How solid-state batteries will change motoring forever
No one should doubt that EVs are here to stay. Unfortunately, the current selection doesn’t suit 100% of people. However, that isn’t a big issue as the current crop would suit almost everyone, and that’s pretty impressive for a technology that is only in its second generation.
Nevertheless, there are still those who would argue that they’d need their vehicle to be able to drive 500+ miles and refill in 5 minutes, right before taking them on a round trip to Mars.
And you’d be right to think that’s ludicrous - until you find out about solid-state batteries. These hold the key to storing a huge amount of energy and rapid charging. This ultimately means that EVs could one day, have a greater range and quicker refuel time than a conventionally fuelled vehicle.
The application of a solid battery is particularly convincing in vehicles, this is due to them being dramatically lighter than lithium-ion batteries. Lower weight brings more miles per kWh, leading to fewer battery cells needed to achieve a required range. This would lower the cost and speed up charge times. It also gets exciting with sports cars, possibly reaching a point where the drivetrain turns out to be lighter, and more powerful than an engine could ever be.
Instead of using battery acid, these use a solid metal to do the same job, in turn making them better in almost every way. Think of it like when solid-state storage found in USB sticks made hard disk drives look temperamental, noisy and cumbersome. This kind of revolution is about to occur again with the development of solid-state batteries.
This isn’t technology that will appear overnight however, it’s still in development, therefore it looks like we won’t see the tech appear until the end of the next decade. There are a few problems to figure out first. For example, solid-state batteries are expensive to manufacturer due to the time it takes to build them. Also, no one really knows how reliable one would be in a car, or what material would be best to replace the battery acid.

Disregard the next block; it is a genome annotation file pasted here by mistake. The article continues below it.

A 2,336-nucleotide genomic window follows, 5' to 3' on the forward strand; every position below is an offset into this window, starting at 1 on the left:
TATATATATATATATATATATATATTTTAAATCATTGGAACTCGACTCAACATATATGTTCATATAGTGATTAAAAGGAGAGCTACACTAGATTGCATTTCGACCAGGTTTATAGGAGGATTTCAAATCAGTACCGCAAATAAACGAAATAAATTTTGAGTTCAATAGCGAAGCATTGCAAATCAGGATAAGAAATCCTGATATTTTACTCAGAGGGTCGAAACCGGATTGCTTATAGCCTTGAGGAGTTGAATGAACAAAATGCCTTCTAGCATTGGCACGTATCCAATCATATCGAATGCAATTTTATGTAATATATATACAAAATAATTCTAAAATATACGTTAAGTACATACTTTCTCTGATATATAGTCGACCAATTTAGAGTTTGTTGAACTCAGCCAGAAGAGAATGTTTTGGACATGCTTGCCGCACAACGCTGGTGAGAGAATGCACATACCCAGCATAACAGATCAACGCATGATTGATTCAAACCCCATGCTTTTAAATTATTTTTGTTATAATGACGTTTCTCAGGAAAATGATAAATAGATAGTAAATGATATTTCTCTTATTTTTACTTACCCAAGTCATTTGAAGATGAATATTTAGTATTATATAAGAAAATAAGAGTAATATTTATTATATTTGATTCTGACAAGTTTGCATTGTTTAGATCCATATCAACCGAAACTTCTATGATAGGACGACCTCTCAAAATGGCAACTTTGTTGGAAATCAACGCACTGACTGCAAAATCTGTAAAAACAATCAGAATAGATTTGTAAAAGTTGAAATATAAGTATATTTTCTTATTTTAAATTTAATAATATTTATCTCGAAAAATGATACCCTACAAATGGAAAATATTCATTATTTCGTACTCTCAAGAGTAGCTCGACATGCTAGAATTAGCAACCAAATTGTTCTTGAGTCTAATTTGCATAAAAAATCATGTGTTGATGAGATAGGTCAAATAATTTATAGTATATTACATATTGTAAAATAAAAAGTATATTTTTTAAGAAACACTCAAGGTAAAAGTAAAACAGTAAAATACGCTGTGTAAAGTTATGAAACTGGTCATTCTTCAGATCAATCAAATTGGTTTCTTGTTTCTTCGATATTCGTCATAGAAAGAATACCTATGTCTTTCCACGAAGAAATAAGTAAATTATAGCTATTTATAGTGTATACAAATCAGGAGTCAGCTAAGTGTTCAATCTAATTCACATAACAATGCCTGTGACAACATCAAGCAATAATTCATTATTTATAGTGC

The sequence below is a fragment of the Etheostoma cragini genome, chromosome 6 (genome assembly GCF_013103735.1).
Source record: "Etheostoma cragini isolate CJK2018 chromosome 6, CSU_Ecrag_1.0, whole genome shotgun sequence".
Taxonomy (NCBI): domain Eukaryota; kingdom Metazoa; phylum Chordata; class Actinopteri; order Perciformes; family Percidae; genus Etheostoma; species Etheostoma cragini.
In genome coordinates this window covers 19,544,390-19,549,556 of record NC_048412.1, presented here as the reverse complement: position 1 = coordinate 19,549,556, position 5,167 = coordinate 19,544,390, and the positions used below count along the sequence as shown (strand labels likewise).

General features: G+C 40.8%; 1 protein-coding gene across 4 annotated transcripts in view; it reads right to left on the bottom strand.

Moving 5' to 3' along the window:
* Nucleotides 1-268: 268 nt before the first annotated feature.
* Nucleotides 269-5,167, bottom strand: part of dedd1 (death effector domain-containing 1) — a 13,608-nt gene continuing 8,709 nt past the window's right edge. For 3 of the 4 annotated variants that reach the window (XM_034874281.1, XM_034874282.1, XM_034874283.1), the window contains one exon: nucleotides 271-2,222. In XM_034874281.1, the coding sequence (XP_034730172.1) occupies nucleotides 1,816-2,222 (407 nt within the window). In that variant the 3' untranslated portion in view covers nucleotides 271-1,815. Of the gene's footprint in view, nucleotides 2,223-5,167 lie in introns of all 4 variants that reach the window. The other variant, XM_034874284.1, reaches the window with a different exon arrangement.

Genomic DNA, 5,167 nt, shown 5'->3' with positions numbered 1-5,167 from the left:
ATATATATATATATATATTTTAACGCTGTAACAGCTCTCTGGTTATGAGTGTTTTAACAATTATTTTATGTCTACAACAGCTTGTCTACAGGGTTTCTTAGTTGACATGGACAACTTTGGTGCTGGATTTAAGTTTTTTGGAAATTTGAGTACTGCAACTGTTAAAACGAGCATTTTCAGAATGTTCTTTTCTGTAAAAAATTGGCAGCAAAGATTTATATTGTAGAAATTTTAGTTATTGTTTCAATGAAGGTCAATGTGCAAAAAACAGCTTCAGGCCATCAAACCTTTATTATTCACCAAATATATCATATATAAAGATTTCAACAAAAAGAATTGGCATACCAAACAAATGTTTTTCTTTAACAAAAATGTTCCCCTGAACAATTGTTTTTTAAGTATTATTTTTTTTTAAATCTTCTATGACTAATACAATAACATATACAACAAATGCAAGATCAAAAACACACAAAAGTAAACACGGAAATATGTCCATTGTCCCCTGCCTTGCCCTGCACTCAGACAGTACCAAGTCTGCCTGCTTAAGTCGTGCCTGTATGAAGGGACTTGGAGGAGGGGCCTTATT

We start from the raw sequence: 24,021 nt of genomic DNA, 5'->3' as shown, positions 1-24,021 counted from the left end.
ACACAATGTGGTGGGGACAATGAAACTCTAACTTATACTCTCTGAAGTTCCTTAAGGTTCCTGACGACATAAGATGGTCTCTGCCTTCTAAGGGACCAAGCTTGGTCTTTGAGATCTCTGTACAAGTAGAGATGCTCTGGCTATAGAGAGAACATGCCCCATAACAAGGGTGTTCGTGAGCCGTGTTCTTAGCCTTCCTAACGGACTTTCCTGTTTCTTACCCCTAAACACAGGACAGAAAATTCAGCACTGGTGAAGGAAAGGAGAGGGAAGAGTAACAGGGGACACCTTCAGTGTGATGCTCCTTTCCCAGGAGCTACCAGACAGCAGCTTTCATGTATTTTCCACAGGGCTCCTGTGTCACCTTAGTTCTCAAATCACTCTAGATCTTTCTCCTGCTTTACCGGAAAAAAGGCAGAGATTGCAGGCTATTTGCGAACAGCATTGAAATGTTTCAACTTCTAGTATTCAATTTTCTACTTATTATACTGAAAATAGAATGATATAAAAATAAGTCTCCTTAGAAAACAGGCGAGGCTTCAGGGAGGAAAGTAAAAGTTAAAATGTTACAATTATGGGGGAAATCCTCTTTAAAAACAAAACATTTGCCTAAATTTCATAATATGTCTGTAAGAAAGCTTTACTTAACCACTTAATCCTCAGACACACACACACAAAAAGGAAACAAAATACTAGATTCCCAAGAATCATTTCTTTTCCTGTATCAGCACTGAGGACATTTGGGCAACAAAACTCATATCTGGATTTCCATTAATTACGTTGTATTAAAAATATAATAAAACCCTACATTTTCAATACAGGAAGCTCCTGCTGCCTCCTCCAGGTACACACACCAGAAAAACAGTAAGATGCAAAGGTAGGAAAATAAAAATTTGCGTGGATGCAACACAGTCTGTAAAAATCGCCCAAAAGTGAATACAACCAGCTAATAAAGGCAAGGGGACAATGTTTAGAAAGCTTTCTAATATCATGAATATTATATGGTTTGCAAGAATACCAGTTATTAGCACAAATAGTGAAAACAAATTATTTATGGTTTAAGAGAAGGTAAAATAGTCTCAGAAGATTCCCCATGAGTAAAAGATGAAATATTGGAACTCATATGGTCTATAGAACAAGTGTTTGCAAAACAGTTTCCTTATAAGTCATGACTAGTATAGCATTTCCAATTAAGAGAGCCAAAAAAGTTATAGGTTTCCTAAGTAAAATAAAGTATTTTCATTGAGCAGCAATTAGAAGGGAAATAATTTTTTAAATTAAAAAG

Inevitably as with all technology, it’s going to take time, but it’s defiantly possible. If you’d shown a tech engineer an iPhone X just after the original had been released, they’d look as astounded as Marty did after he first laid eyes on the DeLorean.
Manufacturers have shown that they believe it’s more than a pipe dream too. Companies like BMW, VW and Hyundai have invested heavily in American solid-state research companies, while others are racing to develop the technology in-house.
Without the engerering limmitations of a combustion engine, anything is possible. Want a 1,000hp familiy car? Its possable.
All together this means that the EV of 2030 has endless possibilities, without heavy batteries or a large engine in the way, designers will be able to get creative about how they package their vehicles. Front overhangs will be focused on safety and aerodynamics – not just somewhere to put the engine. Cabins will also be more spacious thanks to the flatter batteries and lack of transmission.
Some consumers are hesitant to accept electric vehicles, but the flexibility solid-state batteries offer will be the final nail in the coffin for the internal combustion engine.